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What are my rights if the police have a search warrant?
A search warrant is a legal document that allows the police to search a specific place for specific items. The police must show you the warrant if you ask to see it. If the police don't show you the search warrant, ask to see it.
The police might let you know when they want to enter your property to conduct a search. Sometimes they will come to your door and tell you that they have a search warrant.
But if the police have reasons to believe there's a threat of violent behaviour toward them, they can enter without letting you know.
If they have a valid search warrant, the police have the right to:
- enter your property
- do a brief search to ensure it's safe and to figure out who is on the property
- pat you with their hands to search for weapons, if there are reasonable grounds to believe you are a threat to public or the officer
- search you for the evidence listed in the warrant, if there are reasonable grounds to believe you have that evidence on you
During a search, always keep a record of what's happening. Take photos or video, and write notes. Talk to a lawyer as soon as possible.
You have rights even when the police have a search warrant.
Right to reasonable search and seizure
The Canadian Charter of Rights and Freedoms protects you from unreasonable search and seizure. This means that the police must conduct the search in a reasonable manner. They aren't allowed to destroy your property for no reason. If the police do their search in a way that is not reasonable, a court may later decide that the evidence they found can't be used against you.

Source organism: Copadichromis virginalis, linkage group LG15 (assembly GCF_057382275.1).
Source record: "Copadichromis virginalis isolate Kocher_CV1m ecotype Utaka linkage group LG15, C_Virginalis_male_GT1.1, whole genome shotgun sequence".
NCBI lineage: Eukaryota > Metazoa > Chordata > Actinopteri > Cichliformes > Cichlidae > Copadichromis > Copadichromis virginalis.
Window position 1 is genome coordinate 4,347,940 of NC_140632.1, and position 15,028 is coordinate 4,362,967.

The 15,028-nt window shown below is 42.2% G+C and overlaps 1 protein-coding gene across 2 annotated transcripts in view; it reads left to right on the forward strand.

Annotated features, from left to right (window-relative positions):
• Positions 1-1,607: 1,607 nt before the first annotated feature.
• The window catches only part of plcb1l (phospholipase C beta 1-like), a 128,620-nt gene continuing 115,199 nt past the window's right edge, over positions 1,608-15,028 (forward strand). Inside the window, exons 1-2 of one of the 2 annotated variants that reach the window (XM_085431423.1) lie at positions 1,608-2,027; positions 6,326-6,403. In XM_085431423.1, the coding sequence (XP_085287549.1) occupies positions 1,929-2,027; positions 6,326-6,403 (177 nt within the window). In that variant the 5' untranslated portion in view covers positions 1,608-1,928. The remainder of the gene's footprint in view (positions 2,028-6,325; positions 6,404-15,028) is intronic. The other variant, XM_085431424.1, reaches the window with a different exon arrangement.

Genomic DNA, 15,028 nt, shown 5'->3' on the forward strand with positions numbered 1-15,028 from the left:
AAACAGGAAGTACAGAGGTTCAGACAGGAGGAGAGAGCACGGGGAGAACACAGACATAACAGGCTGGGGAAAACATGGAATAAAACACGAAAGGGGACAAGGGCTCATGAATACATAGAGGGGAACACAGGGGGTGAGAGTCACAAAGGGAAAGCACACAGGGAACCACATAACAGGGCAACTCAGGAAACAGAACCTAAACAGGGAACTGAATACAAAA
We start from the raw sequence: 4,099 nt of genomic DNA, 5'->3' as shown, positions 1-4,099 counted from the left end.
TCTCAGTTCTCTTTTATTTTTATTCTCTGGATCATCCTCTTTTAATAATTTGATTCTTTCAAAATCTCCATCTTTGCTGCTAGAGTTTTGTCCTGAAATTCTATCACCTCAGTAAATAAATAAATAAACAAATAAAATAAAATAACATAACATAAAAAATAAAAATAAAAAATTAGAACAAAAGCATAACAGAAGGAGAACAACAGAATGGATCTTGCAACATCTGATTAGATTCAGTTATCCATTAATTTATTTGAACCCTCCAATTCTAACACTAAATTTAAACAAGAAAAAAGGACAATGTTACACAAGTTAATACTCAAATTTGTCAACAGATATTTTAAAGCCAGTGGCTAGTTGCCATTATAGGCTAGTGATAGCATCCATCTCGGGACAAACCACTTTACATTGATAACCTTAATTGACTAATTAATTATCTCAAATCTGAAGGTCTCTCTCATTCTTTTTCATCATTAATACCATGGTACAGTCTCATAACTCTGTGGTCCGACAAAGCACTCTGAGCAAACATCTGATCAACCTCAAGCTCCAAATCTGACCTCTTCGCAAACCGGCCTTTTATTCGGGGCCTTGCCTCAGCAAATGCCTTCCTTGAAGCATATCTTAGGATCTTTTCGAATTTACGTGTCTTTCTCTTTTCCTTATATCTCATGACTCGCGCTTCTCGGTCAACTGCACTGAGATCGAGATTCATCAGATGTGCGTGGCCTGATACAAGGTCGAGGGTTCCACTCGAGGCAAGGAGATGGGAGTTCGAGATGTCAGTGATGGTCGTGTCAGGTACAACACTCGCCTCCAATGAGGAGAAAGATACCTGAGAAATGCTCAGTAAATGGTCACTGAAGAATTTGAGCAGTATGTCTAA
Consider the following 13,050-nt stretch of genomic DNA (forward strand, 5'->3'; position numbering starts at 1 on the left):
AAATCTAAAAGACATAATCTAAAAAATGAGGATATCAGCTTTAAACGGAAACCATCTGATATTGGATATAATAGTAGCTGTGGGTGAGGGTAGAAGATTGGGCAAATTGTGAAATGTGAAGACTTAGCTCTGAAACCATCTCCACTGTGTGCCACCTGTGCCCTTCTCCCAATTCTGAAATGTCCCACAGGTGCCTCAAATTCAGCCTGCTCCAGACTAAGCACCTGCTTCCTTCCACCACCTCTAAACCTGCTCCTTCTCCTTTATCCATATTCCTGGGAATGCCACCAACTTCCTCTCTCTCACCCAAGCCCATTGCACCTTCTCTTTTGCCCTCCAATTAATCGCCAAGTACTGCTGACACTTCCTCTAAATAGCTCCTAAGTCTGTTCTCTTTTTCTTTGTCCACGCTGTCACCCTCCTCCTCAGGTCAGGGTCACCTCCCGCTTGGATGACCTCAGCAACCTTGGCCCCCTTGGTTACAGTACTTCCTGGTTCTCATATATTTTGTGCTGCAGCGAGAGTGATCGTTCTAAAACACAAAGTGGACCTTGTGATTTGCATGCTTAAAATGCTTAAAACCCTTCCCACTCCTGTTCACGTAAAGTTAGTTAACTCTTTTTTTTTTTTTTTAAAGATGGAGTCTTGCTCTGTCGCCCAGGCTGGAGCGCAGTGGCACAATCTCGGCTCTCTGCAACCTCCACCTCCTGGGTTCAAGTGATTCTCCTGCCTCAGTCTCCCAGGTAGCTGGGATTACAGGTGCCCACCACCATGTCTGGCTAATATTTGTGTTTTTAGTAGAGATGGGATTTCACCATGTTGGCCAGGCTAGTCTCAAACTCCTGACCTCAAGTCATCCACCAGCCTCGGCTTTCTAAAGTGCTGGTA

Right to leave
Unless you're being detained, you have the right to leave if you want to. The police will do a brief search of the property to ensure that it's safe and to figure out who is on the property. During this brief search, the police often handcuff and identify everyone who is there. This is called securing the property. Once the property has been secured, you should be free to leave.
Right to be told what's happening
If you're not free to leave, you're being detained. You have the right to be told why you're being detained.
Right to talk to a lawyer
You have the right to contact a lawyer if you're being detained. The police must tell you that you have this right. If you tell the police you want to talk to a lawyer, the police must allow you to contact a lawyer. You must be allowed to talk to the lawyer in private.
The police must tell you about Legal Aid Ontario. Legal Aid Ontario pays lawyers known as duty counsel to give free legal advice if you've been arrested or detained. This advice is available 24 hours a day. If you've been arrested or detained, you can contact duty counsel immediately. If they don’t tell you, ask the police for the toll-free phone number for duty counsel.